Fuses protect the vehicle's electrical circuits from overloads and short circuits. If a malfunction occurs in the electrical circuit or an excessive number of energy consumers, a short circuit occurs, it is overloaded. The wire and winding of the generator overheat, the electrolyte in the battery may boil. It is for protection against this that fuses are used that interrupt the flow of current if its strength exceeds a certain permissible value.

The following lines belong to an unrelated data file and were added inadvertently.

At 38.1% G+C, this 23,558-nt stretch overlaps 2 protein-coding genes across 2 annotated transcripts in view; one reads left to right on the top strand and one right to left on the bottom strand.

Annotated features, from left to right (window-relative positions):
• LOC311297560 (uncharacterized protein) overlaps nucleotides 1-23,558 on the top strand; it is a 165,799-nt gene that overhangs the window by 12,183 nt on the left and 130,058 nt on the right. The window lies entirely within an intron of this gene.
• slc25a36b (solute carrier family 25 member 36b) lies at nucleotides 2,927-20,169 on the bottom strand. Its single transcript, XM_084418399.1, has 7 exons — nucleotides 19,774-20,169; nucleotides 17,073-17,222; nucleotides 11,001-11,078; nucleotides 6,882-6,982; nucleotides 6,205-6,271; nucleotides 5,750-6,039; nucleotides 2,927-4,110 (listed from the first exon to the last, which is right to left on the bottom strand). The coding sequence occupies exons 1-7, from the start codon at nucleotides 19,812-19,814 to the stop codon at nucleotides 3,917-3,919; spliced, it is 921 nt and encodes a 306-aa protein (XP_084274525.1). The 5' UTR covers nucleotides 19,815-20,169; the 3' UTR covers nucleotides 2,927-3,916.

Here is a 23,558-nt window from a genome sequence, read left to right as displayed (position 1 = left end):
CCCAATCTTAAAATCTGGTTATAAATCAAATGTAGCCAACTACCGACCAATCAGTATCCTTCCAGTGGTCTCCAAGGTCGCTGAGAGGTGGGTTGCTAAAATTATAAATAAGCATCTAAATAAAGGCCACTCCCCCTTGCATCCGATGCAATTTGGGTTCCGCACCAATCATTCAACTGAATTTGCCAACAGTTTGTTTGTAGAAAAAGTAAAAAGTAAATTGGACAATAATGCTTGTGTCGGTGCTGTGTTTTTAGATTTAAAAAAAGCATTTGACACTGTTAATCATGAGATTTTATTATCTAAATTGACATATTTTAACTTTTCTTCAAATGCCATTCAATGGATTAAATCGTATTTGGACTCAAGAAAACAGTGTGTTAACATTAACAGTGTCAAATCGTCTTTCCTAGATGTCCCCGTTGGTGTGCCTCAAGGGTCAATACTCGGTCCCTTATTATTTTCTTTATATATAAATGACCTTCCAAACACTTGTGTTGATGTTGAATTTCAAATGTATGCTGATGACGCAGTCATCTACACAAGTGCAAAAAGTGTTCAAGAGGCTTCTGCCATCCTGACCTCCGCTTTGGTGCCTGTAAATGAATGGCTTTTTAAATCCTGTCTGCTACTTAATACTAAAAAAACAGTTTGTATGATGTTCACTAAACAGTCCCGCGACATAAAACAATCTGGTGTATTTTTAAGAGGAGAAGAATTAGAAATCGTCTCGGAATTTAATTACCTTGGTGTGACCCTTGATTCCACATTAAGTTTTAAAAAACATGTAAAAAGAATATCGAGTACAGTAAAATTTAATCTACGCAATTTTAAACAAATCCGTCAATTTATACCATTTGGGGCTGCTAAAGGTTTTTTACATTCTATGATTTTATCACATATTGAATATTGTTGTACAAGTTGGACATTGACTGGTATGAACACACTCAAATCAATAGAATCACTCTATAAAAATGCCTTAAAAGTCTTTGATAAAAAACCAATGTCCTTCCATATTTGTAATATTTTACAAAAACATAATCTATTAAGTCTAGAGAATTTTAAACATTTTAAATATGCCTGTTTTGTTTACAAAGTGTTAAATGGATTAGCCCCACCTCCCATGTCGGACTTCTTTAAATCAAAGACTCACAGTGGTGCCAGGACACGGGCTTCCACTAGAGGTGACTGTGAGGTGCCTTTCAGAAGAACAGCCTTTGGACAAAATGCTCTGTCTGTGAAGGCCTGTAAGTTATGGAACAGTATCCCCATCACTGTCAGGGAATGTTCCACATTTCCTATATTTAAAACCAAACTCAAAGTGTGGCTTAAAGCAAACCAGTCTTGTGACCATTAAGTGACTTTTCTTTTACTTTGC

There can be several reasons for a blown fuse: First, damage to any electrical unit or wiring element, as well as the wiring itself as a whole, due to which a short circuit occurs. As a result of this damage, the current flows along a shorter path with a significantly lower resistance. According to Ohm's law, a decrease in the resistance of a section of a circuit leads to a proportional increase in the current strength. As a result, the fuse in the fuse burns out, the electrical circuit is opened and a short circuit is prevented. The second is a current surge (overload). Occurs when a part that is driven by an electric motor is jammed. In this case, an increased current load appears inside the electric motor itself, which the fuse takes over and burns out, protecting the electrical circuit. The third is the installation of a fuse taken without a proper margin. In this case, the current that burns out the fuse (the melting current of its shell) only slightly exceeds the normal current for a given electrical circuit. In this case, a small increase in voltage relative to the nominal is enough for the fuse to blow. Fourth, poor contact between the block and the fuse. In this case, the fuse not only burns out, but its body is melted together with the block. This often occurs when using low-quality fuses that do not burn out, but melt, causing the contacts to burn out and melt the plastic of the fuse box. This is a very serious defect, as it can destroy the entire fuse box. Fifth, the loss of the available supply by the fuse. This happens over time, when the fusible part of the fuse forms areas with a smaller cross-section and can be the result of heating, vibration, shock loads, as a result of which the cross-section of the fusible part is so reduced that it cannot withstand and blows out with a slight increase in current. burn out most often not during operation, but at the moment the electrical circuit is turned on. This is explained by the fact that the metal threads of the electrical wiring increase their resistance when heated. At the moment of switching on, the threads are not heated, therefore their resistance is small, and the flowing current exceeds normal. As it warms up, the resistance increases and the current decreases. It is obvious that at the moment of switching on, an inrush current occurs, in magnitude higher than the current consumed in normal mode. In rare cases, the fuses can also blow when the circuit is turned off. This happens because at the moment of shutdown, extra currents develop, which burn out the fuse. This phenomenon is more typical for those sections of the circuit in which there are semiconductor elements.